The specific TV you purchased will determine how it accesses files.  For the Samsung Series 6, one must first hit the “Media P” button on the remote and enter the Media Play program to start playing files.

Found you.

If all goes well, your computer should show up as the default device to connect to.  Otherwise, it should not be too hard to make it the selected device.  From here, it is just as simple as flicking those fingers on that remote to begin browsing media files!

Hey look! Those are my pictures!
And those are my videos! THIS PLACE HAS EVERYTHING.

So there you have it.  Thanks to the cooperation of companies, computers, HDTV’s, and a local area network, one can turn their living room into a connected media/living/computer room.  Gone are the days of gathering the media around the TV.  It’s time to gather the TV around the media.

Evolution Image Courtesy: edyson’s Flickr

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  • Kirbydoc

    I have an LG Bluerayplayer with wireless internet and DLNA. I have been able to acces my compputer folders and play video, but is does not seem to recognize the Off Air TV shows recorded by WIndows VISTA Media Center. ANy ideas or recommendations.
    Thanks
    Kirbydoc

    • Anonymous

      To be honest, I have not dabbled in using the recording option in Windows Media Center, but my thoughts would be to check in your LG manual as to what formats they support for videos. Depending on the format of the recorded shows, LG may not support pushing the videos to the Bluray player.

  • Gkaplanis

    Hello and a Happy new year …

    I have a Sony KDL-NX-710 TV which has a WiFi installed and running and a Laptop Sony VPC-F12Z1E …

    I have a wireless broadband connection and I have made a Home Network …

    Both devices can see each other and also my modem/router does so …

    I am trying to send media (video, pictures, music, etc) following your way but it seems that there is a problem and I cannot …

    My TV cannot connect to my laptop although it finds it …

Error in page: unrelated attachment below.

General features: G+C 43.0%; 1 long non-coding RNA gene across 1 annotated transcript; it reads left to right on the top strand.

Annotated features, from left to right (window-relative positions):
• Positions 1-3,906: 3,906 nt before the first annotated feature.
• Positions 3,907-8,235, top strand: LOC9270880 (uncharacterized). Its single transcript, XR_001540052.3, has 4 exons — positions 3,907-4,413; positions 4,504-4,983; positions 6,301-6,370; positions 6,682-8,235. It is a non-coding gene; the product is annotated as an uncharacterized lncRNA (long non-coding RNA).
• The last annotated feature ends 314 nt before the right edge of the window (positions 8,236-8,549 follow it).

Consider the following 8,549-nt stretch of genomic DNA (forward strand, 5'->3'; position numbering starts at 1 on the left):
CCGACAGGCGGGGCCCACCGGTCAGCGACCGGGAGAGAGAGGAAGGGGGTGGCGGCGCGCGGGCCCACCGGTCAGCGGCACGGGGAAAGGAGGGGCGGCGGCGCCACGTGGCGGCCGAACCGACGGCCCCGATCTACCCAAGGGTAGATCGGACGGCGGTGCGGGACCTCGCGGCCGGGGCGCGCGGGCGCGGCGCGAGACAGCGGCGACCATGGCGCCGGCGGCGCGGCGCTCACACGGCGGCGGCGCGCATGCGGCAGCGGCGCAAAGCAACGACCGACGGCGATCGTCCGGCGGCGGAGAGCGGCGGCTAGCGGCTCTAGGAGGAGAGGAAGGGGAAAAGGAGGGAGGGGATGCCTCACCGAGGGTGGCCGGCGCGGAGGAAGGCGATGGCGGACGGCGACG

Although I have shared my media folders when I am opening Windows Media Player and I choose a file to stream, I cannot find the “Play to” button …

    Is there something I am doing wrong?

    Thank you in advance for your help and your ideas …

    George

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  • msheikh25

    I just got a samsung PN50C7000 which has DLNA capabilities. I was aware that I would be able to stream videos over my home network from a media PC directly from the TV, but I stumbled upon the feature within Windows Media Player recently which allows me to “Play To” my network connected TV. Pretty neat feature because it may not always be easy to browse through all your media files using your TV remote. This way you can sit on your couch with your laptop, browse through your files as you are used to easily on your computer, and just play to TV wirelessly. One thing I wanted to point out is that I didn’t need to set up Internet Access to Home Media from within Windows Media Player to do this. If you are just planning on using this within your home network, you dont have to set that up. But if you want to access your media files from outside your home network, you can set up that access. But that doesn’t really have anything to do with playing to your TV though since you wouldn’t be playing anything to your TV from outside your home. Just another cool feature to be able to access your media from elsewhere.

  • Huy Ngo

    Thanks much, I can do it using LG HDB Home Theather and streaming with Window 7. It works nice :)

    Thanks much,
    Huy

  • Ron Johnson

    A little Iomega ScreenPlay TV Link DX HD Media Player (whew, the name is larger than the unit feeds video, music & pics to a TV via DLNA or CIFS and is cheaper than a Netbook.

  • http://www.facebook.com/GeeCee007 Gift Chapoto

    Thank Kev worked like magic. Easy to follow

  • Nicky Nicky

    Hi. Is there any other media player that can do this?